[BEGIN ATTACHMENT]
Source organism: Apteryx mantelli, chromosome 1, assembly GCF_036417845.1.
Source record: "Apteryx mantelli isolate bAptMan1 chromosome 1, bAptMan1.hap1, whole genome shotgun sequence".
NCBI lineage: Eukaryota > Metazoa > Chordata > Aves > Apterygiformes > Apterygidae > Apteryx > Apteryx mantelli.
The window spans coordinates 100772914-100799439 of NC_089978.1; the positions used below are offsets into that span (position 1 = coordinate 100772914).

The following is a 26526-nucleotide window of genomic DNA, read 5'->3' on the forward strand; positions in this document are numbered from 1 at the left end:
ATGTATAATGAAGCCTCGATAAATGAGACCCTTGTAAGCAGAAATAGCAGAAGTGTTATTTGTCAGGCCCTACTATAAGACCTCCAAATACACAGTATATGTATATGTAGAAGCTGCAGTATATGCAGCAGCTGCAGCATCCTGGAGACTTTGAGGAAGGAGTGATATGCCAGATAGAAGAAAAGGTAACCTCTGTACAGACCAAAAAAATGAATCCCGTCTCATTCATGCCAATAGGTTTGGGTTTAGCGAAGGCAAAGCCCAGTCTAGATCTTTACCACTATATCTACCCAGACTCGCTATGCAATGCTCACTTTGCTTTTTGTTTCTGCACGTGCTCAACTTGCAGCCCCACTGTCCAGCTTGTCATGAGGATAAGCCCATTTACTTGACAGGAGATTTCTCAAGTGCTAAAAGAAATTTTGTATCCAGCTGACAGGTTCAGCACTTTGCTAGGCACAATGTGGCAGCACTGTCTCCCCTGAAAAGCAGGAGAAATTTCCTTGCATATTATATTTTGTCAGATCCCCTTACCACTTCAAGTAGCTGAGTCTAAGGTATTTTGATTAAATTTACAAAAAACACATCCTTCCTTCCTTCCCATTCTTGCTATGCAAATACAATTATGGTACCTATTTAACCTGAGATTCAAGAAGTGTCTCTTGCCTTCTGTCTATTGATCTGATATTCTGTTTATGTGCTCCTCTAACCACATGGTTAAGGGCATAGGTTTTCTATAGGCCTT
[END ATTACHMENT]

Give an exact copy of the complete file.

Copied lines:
Source organism: Apteryx mantelli, chromosome 1, assembly GCF_036417845.1.
Source record: "Apteryx mantelli isolate bAptMan1 chromosome 1, bAptMan1.hap1, whole genome shotgun sequence".
NCBI lineage: Eukaryota > Metazoa > Chordata > Aves > Apterygiformes > Apterygidae > Apteryx > Apteryx mantelli.
The window spans coordinates 100772914-100799439 of NC_089978.1; the positions used below are offsets into that span (position 1 = coordinate 100772914).

The following is a 26526-nucleotide window of genomic DNA, read 5'->3' on the forward strand; positions in this document are numbered from 1 at the left end:
ATGTATAATGAAGCCTCGATAAATGAGACCCTTGTAAGCAGAAATAGCAGAAGTGTTATTTGTCAGGCCCTACTATAAGACCTCCAAATACACAGTATATGTATATGTAGAAGCTGCAGTATATGCAGCAGCTGCAGCATCCTGGAGACTTTGAGGAAGGAGTGATATGCCAGATAGAAGAAAAGGTAACCTCTGTACAGACCAAAAAAATGAATCCCGTCTCATTCATGCCAATAGGTTTGGGTTTAGCGAAGGCAAAGCCCAGTCTAGATCTTTACCACTATATCTACCCAGACTCGCTATGCAATGCTCACTTTGCTTTTTGTTTCTGCACGTGCTCAACTTGCAGCCCCACTGTCCAGCTTGTCATGAGGATAAGCCCATTTACTTGACAGGAGATTTCTCAAGTGCTAAAAGAAATTTTGTATCCAGCTGACAGGTTCAGCACTTTGCTAGGCACAATGTGGCAGCACTGTCTCCCCTGAAAAGCAGGAGAAATTTCCTTGCATATTATATTTTGTCAGATCCCCTTACCACTTCAAGTAGCTGAGTCTAAGGTATTTTGATTAAATTTACAAAAAACACATCCTTCCTTCCTTCCCATTCTTGCTATGCAAATACAATTATGGTACCTATTTAACCTGAGATTCAAGAAGTGTCTCTTGCCTTCTGTCTATTGATCTGATATTCTGTTTATGTGCTCCTCTAACCACATGGTTAAGGGCATAGGTTTTCTATAGGCCTT